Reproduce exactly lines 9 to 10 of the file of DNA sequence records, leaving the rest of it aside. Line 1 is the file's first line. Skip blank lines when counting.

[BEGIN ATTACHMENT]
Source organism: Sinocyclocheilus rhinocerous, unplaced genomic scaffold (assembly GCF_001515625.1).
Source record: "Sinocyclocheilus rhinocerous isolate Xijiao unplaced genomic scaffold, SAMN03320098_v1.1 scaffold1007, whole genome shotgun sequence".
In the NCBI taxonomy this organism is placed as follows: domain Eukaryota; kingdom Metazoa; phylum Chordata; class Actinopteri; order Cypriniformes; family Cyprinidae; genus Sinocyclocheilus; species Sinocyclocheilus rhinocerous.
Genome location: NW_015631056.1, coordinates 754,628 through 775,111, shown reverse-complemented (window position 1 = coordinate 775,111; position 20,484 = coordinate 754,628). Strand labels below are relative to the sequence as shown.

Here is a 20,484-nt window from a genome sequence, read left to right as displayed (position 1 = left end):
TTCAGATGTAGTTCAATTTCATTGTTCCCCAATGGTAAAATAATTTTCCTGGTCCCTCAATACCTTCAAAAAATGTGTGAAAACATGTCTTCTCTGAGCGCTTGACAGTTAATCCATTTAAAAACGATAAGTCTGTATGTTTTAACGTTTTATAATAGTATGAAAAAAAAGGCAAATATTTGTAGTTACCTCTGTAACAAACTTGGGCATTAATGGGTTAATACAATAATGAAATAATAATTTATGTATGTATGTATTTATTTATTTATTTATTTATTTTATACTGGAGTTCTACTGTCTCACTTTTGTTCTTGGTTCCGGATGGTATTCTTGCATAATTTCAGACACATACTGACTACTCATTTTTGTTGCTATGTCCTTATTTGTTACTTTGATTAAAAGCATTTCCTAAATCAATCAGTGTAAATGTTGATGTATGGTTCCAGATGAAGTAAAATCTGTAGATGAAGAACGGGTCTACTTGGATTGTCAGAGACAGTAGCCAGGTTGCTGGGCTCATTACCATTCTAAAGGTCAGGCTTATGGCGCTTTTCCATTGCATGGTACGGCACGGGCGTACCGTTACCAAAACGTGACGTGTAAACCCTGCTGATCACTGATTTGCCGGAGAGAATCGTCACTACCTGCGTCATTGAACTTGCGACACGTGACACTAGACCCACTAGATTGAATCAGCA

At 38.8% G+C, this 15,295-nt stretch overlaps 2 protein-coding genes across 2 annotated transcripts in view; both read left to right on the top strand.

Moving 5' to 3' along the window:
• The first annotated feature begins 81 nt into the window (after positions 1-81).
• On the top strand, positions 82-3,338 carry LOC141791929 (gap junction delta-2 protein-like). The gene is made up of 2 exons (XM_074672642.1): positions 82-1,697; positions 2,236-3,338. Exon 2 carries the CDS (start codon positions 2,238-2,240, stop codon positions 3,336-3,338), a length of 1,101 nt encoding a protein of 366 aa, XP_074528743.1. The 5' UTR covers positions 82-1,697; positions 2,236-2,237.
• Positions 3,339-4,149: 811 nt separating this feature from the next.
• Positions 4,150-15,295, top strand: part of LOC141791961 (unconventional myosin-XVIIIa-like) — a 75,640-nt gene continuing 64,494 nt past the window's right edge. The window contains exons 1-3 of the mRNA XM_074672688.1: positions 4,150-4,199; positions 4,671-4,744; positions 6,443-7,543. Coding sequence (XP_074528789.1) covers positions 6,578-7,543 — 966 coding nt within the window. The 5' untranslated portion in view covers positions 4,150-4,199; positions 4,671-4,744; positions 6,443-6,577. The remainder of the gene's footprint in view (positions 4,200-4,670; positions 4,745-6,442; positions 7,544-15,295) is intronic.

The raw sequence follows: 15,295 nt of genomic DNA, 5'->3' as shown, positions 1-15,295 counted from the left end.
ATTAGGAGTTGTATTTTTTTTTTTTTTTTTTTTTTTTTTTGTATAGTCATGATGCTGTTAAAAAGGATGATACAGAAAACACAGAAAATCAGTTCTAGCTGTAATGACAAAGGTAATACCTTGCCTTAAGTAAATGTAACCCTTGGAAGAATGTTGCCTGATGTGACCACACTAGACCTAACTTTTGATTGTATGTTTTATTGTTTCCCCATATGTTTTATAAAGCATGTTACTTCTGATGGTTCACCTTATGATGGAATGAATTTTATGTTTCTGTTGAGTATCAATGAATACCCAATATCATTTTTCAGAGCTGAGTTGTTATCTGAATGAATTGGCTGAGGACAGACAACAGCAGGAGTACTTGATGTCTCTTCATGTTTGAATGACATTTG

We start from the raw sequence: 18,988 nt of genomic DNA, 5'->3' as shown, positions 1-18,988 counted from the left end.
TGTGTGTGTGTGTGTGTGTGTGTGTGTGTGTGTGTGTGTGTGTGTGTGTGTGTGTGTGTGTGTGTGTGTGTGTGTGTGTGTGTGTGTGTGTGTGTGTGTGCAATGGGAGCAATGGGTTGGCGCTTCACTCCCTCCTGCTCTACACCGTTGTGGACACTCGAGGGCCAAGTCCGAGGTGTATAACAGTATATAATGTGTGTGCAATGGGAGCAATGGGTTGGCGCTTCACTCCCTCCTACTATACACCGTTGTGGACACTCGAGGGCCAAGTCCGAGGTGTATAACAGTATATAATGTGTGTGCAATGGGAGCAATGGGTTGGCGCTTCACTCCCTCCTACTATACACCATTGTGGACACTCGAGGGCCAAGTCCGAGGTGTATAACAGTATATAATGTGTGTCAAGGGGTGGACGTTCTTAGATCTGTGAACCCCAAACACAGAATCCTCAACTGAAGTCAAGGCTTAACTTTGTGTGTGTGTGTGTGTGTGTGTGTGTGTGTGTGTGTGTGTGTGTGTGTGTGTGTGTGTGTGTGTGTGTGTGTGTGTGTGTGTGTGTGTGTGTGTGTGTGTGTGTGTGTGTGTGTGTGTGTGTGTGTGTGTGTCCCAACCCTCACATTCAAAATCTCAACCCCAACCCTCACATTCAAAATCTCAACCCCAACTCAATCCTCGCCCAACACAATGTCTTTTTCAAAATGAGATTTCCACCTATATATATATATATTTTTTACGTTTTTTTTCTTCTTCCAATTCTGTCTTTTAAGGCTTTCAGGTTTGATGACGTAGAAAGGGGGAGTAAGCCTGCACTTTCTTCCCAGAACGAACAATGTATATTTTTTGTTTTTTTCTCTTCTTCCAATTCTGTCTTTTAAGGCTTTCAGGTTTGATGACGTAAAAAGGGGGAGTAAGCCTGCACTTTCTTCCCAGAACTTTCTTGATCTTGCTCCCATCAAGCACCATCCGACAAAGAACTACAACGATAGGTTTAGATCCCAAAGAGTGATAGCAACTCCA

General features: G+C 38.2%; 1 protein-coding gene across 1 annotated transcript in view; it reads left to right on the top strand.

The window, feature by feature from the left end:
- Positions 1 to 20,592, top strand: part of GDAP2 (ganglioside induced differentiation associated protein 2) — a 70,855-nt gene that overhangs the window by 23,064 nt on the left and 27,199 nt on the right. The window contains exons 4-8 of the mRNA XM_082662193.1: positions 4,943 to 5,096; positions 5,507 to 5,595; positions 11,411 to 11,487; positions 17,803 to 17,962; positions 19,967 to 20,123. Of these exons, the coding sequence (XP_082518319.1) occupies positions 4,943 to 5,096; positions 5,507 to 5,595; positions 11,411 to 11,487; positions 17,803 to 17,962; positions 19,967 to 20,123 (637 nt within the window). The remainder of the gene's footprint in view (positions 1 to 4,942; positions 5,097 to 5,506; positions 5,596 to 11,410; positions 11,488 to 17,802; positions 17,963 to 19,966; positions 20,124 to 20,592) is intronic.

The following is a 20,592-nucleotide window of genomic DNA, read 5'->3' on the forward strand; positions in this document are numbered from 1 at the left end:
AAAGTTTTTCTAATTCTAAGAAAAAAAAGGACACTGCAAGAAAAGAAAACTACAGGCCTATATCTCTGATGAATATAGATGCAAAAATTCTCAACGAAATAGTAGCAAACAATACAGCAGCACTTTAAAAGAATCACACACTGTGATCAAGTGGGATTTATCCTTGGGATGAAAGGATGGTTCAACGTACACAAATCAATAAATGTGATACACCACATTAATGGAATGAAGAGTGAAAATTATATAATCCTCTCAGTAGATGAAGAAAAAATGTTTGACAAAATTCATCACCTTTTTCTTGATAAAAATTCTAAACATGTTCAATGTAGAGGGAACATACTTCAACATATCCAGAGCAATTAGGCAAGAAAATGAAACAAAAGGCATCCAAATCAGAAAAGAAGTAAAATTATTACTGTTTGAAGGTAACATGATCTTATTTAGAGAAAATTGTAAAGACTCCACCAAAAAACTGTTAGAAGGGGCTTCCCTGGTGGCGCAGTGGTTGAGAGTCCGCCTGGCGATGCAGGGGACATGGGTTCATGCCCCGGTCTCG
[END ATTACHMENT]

• The first annotated feature begins 81 nt into the window (after positions 1-81).
• On the top strand, positions 82-3,338 carry LOC141791929 (gap junction delta-2 protein-like). The gene is made up of 2 exons (XM_074672642.1): positions 82-1,697; positions 2,236-3,338. Exon 2 carries the CDS (start codon positions 2,238-2,240, stop codon positions 3,336-3,338), a length of 1,101 nt encoding a protein of 366 aa, XP_074528743.1. The 5' UTR covers positions 82-1,697; positions 2,236-2,237.